The Ray Bradbury Theatre (1985–1992)
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And the Moon Be Still as Bright 

An archaeologist on Mars goes berserk and takes the side of the extinct Martian race.


Randy Bradshaw


Ray Bradbury (screenplay), Ray Bradbury (story)

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Episode cast overview:
David Carradine ... Spender
Kenneth Welsh ... Captain Wilder
James Purcell James Purcell ... Parkhill
Ben Cardinal ... Cheroke
Brian Jensen Brian Jensen ... Biggs
Warren Sulatycky Warren Sulatycky ... Cramer (as Warren Perkins)


The third Martian expedition arrives to discover that the Martians have been wiped out by a plague of chicken pox spread by one of the previous expeditions. The expedition's archaeologist, Spender, becomes obsessed with the extinct Martians and their lost civilization, and turns against his comrades to stop them from despoiling the planet. Written by Gislef

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Release Date:

19 October 1990 (France) See more »

Company Credits

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Technical Specs




Aspect Ratio:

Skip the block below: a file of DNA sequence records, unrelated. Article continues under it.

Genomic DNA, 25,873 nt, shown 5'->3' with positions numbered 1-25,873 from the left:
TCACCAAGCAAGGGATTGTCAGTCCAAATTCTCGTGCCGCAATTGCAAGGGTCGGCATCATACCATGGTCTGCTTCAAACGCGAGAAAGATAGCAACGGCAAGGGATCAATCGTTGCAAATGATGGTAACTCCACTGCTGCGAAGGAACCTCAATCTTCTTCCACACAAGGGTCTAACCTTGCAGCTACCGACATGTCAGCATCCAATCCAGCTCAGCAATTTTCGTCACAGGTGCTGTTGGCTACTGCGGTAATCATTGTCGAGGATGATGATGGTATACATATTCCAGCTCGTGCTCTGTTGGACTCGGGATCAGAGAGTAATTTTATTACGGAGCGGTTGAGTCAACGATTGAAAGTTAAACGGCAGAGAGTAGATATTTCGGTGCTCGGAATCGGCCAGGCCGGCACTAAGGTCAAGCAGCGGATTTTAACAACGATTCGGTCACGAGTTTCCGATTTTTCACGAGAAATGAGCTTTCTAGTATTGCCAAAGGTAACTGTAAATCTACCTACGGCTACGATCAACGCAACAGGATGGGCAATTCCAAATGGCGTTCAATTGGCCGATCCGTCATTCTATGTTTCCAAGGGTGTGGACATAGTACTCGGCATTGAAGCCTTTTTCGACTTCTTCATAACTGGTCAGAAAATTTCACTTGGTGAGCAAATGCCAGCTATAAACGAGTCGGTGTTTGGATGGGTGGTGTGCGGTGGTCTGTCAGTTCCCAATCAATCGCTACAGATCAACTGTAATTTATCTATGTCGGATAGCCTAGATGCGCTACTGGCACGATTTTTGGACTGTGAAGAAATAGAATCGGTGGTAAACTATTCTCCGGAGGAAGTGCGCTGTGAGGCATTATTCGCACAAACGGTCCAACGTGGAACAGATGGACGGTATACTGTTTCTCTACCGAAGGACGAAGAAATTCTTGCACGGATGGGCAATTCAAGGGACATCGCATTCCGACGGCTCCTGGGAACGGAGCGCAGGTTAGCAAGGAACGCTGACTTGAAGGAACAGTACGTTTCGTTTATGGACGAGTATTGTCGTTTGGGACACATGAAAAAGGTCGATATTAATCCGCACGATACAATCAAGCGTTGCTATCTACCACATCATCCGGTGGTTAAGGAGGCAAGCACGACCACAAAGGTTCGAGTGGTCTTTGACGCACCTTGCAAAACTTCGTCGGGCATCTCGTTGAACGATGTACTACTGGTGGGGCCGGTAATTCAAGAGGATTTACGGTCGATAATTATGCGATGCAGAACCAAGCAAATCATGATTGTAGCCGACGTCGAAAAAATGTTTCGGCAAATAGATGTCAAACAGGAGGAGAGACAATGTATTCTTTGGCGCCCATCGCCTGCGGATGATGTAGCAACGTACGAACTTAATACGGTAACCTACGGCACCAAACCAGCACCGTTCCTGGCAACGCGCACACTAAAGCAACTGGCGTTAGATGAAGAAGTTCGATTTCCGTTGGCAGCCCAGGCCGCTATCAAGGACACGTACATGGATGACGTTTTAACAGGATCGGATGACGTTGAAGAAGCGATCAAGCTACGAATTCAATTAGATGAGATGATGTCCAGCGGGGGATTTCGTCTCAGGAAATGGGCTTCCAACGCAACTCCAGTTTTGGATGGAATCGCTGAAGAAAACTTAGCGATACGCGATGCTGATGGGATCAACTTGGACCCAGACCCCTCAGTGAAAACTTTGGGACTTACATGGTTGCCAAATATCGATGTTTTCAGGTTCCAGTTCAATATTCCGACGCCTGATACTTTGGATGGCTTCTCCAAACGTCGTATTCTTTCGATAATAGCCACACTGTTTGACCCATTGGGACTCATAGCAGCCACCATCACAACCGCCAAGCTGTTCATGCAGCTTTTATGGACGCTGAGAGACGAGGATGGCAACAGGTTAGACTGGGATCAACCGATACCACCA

1.33 : 1
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Did You Know?


The episode title is part of the poem "So, we'll go no more a roving" by Lord Byron, and is partly quoted in the course of the teleplay. See more »


[All goofs for this title are spoilers.] See more »


Remake of The Martian Chronicles: The Expeditions (1980) See more »

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User Reviews

Martian Mumbo Jumbo
2 April 2015 | by HitchcocSee all my reviews

Several men land on Mars to check to see what happened to a civilization that was there. Analysis shows that they were wiped out by a form of chicken pox. All that is left is dehydrated ash that looks like leaves blowing in the wind. There are no Martians as far as they can tell, but their machines are left behind, and one of the Earth men gets taken over by some force. He begins to kill his own people. The sad thing is that many are undisciplined, insensitive people who have no respect for the place they are exploring. This plays into the destruction that the guy (played by David Carradine who was Cain on "Kung Fu," has in mind. For some reason this just doesn't work. There is really no point other than some obtuse ending. Sometimes Bradbury was too cute for his own good.

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